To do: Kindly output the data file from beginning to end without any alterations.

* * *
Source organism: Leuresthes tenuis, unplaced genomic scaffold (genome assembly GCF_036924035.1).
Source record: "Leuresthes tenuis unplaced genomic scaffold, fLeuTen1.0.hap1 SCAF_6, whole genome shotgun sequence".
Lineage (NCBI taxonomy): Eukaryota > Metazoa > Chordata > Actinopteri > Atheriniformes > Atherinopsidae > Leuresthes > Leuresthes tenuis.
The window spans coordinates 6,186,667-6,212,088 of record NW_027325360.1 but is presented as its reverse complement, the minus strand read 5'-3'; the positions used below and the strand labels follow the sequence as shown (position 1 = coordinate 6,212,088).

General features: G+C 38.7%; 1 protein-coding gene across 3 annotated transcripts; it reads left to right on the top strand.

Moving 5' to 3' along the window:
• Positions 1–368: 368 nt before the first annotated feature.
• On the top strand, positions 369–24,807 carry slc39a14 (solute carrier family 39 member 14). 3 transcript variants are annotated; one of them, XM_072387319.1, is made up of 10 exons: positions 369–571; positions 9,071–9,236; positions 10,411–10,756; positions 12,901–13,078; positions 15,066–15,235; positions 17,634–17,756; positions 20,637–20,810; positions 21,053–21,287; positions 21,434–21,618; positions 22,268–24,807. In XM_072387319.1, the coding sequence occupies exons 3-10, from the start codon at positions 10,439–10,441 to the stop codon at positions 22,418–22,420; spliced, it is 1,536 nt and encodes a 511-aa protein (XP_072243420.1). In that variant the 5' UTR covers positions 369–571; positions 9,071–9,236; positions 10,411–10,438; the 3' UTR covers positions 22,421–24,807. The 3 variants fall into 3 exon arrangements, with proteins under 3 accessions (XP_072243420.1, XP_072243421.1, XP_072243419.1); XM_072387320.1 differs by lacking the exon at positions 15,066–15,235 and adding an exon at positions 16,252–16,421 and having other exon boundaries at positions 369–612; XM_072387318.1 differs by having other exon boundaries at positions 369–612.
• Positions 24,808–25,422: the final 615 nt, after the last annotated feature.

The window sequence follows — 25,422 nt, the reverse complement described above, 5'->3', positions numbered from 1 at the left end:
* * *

Source organism: Leuresthes tenuis, unplaced genomic scaffold (genome assembly GCF_036924035.1).
Source record: "Leuresthes tenuis unplaced genomic scaffold, fLeuTen1.0.hap1 SCAF_6, whole genome shotgun sequence".
Lineage (NCBI taxonomy): Eukaryota > Metazoa > Chordata > Actinopteri > Atheriniformes > Atherinopsidae > Leuresthes > Leuresthes tenuis.
The window spans coordinates 6,186,667-6,212,088 of record NW_027325360.1 but is presented as its reverse complement, the minus strand read 5'-3'; the positions used below and the strand labels follow the sequence as shown (position 1 = coordinate 6,212,088).

General features: G+C 38.7%; 1 protein-coding gene across 3 annotated transcripts; it reads left to right on the top strand.

Moving 5' to 3' along the window:
• Positions 1–368: 368 nt before the first annotated feature.
• On the top strand, positions 369–24,807 carry slc39a14 (solute carrier family 39 member 14). 3 transcript variants are annotated; one of them, XM_072387319.1, is made up of 10 exons: positions 369–571; positions 9,071–9,236; positions 10,411–10,756; positions 12,901–13,078; positions 15,066–15,235; positions 17,634–17,756; positions 20,637–20,810; positions 21,053–21,287; positions 21,434–21,618; positions 22,268–24,807. In XM_072387319.1, the coding sequence occupies exons 3-10, from the start codon at positions 10,439–10,441 to the stop codon at positions 22,418–22,420; spliced, it is 1,536 nt and encodes a 511-aa protein (XP_072243420.1). In that variant the 5' UTR covers positions 369–571; positions 9,071–9,236; positions 10,411–10,438; the 3' UTR covers positions 22,421–24,807. The 3 variants fall into 3 exon arrangements, with proteins under 3 accessions (XP_072243420.1, XP_072243421.1, XP_072243419.1); XM_072387320.1 differs by lacking the exon at positions 15,066–15,235 and adding an exon at positions 16,252–16,421 and having other exon boundaries at positions 369–612; XM_072387318.1 differs by having other exon boundaries at positions 369–612.
• Positions 24,808–25,422: the final 615 nt, after the last annotated feature.

The window sequence follows — 25,422 nt, the reverse complement described above, 5'->3', positions numbered from 1 at the left end: